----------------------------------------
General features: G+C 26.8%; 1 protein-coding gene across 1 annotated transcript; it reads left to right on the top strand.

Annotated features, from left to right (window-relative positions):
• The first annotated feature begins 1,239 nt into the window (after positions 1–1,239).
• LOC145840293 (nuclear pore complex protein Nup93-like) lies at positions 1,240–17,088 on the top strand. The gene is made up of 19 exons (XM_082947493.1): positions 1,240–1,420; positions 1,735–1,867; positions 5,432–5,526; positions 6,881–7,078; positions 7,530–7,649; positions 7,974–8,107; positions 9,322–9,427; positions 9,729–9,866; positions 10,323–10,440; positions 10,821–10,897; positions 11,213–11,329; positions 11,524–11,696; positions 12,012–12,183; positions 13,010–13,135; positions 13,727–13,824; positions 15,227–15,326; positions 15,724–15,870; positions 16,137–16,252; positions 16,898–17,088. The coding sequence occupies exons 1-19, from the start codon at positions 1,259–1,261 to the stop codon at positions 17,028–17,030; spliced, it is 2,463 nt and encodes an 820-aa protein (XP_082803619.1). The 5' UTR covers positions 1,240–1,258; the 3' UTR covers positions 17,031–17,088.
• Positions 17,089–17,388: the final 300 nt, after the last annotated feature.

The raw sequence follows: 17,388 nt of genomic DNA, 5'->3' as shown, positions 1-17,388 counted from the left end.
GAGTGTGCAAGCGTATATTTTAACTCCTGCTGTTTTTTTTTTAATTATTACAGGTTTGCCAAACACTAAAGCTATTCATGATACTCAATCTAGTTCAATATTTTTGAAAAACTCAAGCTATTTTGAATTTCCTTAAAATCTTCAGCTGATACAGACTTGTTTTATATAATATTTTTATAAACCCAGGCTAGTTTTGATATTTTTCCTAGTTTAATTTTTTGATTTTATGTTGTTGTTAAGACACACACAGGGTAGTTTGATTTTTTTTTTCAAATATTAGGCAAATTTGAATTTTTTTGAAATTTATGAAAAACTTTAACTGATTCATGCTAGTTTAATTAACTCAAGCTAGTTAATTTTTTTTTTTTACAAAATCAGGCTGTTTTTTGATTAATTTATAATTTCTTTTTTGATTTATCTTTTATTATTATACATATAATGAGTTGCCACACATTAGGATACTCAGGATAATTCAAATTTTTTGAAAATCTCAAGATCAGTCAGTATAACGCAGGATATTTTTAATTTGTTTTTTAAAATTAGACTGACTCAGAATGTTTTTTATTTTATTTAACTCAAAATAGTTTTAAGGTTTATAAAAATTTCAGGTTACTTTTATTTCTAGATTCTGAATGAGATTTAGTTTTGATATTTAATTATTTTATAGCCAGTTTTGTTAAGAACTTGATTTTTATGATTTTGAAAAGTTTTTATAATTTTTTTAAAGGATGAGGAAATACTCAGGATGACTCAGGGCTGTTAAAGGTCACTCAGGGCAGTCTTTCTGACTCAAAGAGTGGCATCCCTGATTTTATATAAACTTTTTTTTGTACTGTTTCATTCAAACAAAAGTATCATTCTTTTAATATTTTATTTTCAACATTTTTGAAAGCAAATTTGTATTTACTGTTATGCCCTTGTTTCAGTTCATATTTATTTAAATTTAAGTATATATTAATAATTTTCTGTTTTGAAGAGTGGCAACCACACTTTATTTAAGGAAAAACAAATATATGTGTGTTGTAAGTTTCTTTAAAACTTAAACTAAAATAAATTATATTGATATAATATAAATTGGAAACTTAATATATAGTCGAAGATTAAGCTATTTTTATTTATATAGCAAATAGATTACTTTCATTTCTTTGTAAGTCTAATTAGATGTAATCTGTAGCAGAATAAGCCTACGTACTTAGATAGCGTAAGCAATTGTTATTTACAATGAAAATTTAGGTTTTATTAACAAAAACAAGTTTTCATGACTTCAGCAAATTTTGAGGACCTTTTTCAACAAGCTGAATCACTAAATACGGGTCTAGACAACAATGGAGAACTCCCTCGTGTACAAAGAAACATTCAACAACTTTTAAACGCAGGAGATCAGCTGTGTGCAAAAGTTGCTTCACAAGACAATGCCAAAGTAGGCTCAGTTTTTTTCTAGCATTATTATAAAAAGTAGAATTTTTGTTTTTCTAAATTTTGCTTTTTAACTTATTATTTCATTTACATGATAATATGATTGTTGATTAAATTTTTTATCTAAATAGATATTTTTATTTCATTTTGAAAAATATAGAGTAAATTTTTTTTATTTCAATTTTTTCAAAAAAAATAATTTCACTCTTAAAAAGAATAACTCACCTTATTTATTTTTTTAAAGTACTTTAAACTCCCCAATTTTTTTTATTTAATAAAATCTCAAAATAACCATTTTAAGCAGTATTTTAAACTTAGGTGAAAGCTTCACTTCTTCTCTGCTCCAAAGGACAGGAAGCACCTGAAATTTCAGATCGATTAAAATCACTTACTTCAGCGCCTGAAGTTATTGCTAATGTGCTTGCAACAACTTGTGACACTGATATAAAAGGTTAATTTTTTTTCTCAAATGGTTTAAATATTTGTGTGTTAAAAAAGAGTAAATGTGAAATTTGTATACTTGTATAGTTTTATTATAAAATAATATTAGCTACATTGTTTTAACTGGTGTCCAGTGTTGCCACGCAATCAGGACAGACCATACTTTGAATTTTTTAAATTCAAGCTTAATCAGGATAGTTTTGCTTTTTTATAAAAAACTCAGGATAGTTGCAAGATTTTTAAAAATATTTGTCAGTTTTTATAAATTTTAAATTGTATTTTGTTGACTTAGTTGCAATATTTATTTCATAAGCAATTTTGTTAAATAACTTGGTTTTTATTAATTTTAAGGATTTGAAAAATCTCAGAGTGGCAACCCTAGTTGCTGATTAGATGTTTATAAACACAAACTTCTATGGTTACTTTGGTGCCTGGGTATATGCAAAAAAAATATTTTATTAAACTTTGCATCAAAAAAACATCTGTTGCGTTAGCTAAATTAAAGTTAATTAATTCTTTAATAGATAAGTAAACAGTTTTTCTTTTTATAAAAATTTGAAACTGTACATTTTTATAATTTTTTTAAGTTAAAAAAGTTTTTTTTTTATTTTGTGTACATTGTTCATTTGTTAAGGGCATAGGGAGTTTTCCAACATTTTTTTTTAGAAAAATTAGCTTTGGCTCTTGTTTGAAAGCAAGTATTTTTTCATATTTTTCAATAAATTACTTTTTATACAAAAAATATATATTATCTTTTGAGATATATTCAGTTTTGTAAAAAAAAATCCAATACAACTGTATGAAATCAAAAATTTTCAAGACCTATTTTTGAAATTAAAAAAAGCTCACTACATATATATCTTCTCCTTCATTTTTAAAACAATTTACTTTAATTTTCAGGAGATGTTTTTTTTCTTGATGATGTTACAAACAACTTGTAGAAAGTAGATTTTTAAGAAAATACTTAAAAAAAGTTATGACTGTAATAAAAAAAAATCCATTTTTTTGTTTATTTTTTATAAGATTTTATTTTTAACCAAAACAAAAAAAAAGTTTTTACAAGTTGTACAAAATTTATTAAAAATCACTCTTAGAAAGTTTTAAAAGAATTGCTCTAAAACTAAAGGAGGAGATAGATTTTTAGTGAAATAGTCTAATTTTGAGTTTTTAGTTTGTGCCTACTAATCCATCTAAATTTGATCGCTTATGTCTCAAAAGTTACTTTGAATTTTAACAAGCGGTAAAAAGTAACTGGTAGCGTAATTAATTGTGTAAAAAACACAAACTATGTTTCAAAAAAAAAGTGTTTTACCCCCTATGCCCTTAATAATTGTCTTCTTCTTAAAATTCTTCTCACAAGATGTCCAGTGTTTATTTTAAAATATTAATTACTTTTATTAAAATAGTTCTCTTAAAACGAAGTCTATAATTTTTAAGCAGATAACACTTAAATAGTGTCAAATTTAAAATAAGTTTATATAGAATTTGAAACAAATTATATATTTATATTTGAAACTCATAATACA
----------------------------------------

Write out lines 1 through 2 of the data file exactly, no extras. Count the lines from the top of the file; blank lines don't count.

General features: G+C 26.8%; 1 protein-coding gene across 1 annotated transcript; it reads left to right on the top strand.

Annotated features, from left to right (window-relative positions):